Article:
US jobless claims fall to pandemic low; inflation worries weigh on markets – enterprise dwell | Enterprise

Good morning and welcome to our ongoing coverage of the global economy, financial markets, euro zone and business.

Inflation worries continue to hold markets today after US consumer prices rose much faster than expected in April due to supply shortages and rising demand from the easing of lockdowns.

News that the consumer price index was up 4.2% m / m – the fastest since 2008 – fueled fears that the US economy could get too hot.

It sparked losses on Wall Street and Asia Pacific stock exchanges last night, where stocks fell for the third straight year.

With government aid packages boosting consumer spending and extensive supply chains creating a mess in commodities, investors are concerned that the Federal Reserve believes the surge in inflation may not be temporary.

The Dow fell 681 points, or 1.99%, its worst session since January – a day after its biggest drop since February.

The sell-off has again spread around the globe and sent Japan Nikkei moving 2.5% and Australia S & P / ASX 200 Nearly 1% down, which added to the losses earlier this week.

London is also aiming for a lower start. The FTSE 100 fell nearly 1%, erasing yesterday’s mild rebound after Tuesday’s slump.


European opening talks: #FTSE 6949 -0.80% # DAX 15047 -0.68% # CAC 6234 -0.73% # AEX 687 -1.10% # MIB 24271 -0.74% # IBEX 8953 -0.61 % # OMX 2182 -0.53% # STOXX 3912 – 0.89% # IGOpeningCall

May 13, 2021

However, some economists point out that US inflation was driven by one-time factors when the economy emerged from pandemic restrictions, so it could be a temporary increase.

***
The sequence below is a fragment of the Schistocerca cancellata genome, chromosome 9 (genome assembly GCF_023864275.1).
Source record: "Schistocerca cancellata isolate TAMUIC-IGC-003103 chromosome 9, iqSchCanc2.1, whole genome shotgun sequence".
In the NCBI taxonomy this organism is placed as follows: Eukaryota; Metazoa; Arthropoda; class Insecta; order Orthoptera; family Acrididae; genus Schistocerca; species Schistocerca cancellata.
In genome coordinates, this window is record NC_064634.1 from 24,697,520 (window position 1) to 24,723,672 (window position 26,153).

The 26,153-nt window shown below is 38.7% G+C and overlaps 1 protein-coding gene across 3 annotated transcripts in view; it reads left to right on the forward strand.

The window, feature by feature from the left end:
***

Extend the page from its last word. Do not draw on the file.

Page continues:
The prices of used cars and trucks, lodging and lodging, airline tickets, recreational activities, auto insurance and furniture have all increased CPI as business reopenings caused temporary quirks in data.

Matthew C. Klein

Don’t let April’s surge in inflation fool you. It is powered by the reopening of Quirks. Https://

<- It is always worth looking into the data on levels and the attribution tables.

May 12, 2021

Today new US producer price data and weekly jobless claims are due, which will provide new insights into the development of the world’s largest economy.

It will take some time to determine if inflation is temporary or permanent, so this problem will keep popping up for months.

Jim Reid of Deutsche Bank forecasts regular pockets of volatility while the two sides take care of it:

It is dangerous to read too much into a number, but its great strength gives us confidence that it is not just a passing story. Another buzzword for us was how complicated this year is going to be for the markets, especially when the reopening takes place. This version embodies that thought process.

It may get boring, but this year will be a major battle between the upward trend in mass opening / stimulus on the one hand and the inflationary consequences on the other. Expect regular bags of vol. I still rely heavily on the inflation camp, but the reality is that the struggle is still in its infancy and non-inflationists can still use the passing argument for a few more months.

Heather Long

This is the best chart I’ve seen that clearly explains what’s going on with inflation.

Yes, April inflation was the fastest since September 2008
But these are the B / C prices compared to last April.

Chart via @andrewvandam

May 12, 2021

Bitcoin After Elon Musk announced in a tweet that Tesla would stop buying vehicles with Bitcoin, he crashed overnight, citing the environmental impact of mining the cryptocurrency.

Elon Musk

Tesla & Bitcoin

May 12, 2021

Musk added that Tesla would not sell bitcoin it bought earlier this year and intends to use bitcoin for transactions once the mining industry consumes more sustainable energy.

This dropped Bitcoin – from over $ 54,000 just before Musk’s tweet to under $ 46,000. It has bounced back a bit since then and is around $ 51,000 – but it’s still down over 10% in the past 24 hours.

Other cryptos, including ether and Dogecoin, also slipped:

May 13, 2021

The agenda

  • 1:30 p.m. CET: US weekly unemployment claims information
  • 1.30 p.m. CET: US producer price inflation report for April

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